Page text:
Stormy Weather, 1943


Directed by Andrew Stone
35 mm black-and-white film
78 minutes
Twentieth Century Fox

This all-black musical about the relationship between an aspiring dancer (Bill Robinson) and a popular singer (Lena Horne) serves as showcase for renowned African American entertainers of the mid-twentieth century. Although pleasurable to watch for its music, costumes, and extravagant dance numbers, Stormy Weather avoids the issues of segregation and prejudice that would have realistically touched the lives of its characters. In the face of a segregated military in World War II—and the fight for freedom abroad while liberty was still in short supply for blacks at home—the film begins with Robinson, portraying an American soldier, triumphantly marching down Manhattan’s Fifth Avenue at the close of World War I. The scene ignores an abiding reality: black soldiers back from the war encountered unequivocal racism and segregation at all levels of society. Indeed, their return precipitated the bloody summer of 1919, when race riots erupted across the country; the positive reception of black soldiers in Europe was not repeated upon their arrival home.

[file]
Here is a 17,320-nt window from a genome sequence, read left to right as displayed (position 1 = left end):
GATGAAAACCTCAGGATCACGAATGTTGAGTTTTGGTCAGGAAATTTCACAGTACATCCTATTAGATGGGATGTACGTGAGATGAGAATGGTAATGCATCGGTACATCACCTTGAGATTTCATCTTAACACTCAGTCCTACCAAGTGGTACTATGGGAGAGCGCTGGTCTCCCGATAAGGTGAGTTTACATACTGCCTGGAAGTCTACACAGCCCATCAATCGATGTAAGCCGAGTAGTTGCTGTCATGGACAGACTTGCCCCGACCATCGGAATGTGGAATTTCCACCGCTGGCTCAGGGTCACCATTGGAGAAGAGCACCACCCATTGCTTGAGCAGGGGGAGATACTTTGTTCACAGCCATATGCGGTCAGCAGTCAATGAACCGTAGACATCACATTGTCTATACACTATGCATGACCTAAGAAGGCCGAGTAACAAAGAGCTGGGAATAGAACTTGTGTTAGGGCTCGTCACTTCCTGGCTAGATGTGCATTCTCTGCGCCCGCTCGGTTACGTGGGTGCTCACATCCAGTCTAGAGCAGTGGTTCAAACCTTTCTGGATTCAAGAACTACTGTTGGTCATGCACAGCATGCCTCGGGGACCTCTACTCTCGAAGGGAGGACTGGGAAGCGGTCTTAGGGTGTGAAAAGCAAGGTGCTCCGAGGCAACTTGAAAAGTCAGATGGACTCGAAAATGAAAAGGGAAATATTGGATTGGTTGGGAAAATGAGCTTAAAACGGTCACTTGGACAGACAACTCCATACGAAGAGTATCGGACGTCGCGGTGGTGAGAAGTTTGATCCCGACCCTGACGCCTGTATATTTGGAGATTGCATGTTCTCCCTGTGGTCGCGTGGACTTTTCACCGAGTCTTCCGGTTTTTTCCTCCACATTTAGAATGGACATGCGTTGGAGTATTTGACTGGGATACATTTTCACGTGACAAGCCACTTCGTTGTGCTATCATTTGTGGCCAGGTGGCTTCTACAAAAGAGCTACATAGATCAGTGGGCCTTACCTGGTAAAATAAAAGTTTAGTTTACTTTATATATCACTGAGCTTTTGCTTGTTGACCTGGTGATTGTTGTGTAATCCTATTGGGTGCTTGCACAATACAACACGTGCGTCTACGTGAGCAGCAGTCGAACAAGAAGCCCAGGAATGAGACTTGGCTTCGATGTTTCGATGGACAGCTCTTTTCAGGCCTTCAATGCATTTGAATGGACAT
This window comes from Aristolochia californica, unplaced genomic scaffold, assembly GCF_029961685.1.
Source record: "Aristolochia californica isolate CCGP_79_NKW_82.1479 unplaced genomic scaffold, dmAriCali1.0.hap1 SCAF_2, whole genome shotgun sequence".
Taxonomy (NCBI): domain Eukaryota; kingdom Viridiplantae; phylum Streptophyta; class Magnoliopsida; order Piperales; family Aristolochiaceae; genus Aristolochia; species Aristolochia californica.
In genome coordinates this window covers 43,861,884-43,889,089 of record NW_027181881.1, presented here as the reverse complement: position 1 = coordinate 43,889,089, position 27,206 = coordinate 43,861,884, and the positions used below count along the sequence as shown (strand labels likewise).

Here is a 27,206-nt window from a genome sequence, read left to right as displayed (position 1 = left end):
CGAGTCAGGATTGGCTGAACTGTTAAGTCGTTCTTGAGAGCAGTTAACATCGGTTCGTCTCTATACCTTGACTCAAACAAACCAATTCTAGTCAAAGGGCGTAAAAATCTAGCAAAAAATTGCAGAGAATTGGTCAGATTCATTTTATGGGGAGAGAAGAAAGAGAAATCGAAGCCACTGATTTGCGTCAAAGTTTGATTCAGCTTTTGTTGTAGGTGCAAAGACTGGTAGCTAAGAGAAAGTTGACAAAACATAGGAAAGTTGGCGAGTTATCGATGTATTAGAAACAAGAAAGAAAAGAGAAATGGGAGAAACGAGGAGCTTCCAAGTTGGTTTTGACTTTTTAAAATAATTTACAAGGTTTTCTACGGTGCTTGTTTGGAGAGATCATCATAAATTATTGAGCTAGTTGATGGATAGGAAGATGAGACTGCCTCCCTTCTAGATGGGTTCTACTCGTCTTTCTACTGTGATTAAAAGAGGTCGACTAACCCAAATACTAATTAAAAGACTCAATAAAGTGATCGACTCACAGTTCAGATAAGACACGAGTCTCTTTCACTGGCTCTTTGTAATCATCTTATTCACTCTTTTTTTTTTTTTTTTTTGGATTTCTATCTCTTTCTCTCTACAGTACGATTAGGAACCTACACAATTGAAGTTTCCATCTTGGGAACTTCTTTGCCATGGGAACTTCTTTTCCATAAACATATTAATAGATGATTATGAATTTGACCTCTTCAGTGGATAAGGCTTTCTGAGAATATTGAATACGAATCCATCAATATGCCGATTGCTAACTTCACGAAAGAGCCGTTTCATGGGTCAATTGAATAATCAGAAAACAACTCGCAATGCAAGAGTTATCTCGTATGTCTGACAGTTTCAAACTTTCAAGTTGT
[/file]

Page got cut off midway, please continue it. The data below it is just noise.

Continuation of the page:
Nevertheless, Stormy Weather—essentially a musical revue with the thinnest of plots—provided African American audiences with a national platform for extraordinary black entertainers. Its star, Lena Horne, is a vision of loveliness, modesty, and considerable talent. The film’s array of dance routines is a mini-genealogy of tap. Aside from Robinson, it features the Nicholas Brothers, stars in Hollywood and at New York City’s Cotton Club since the 1930s, as well as the wonderful music of Cab Calloway and his band.

This was the last of the great Depression-era Hollywood black musicals. The genre would reemerge in the 1950s in the form of more serious and socially charged movies such as Carmen Jones and Porgy and Bess, both starring Dorothy Dandridge—Hollywood’s Lena Horne of the 1950s—as the romantic lead.

Michele Wallace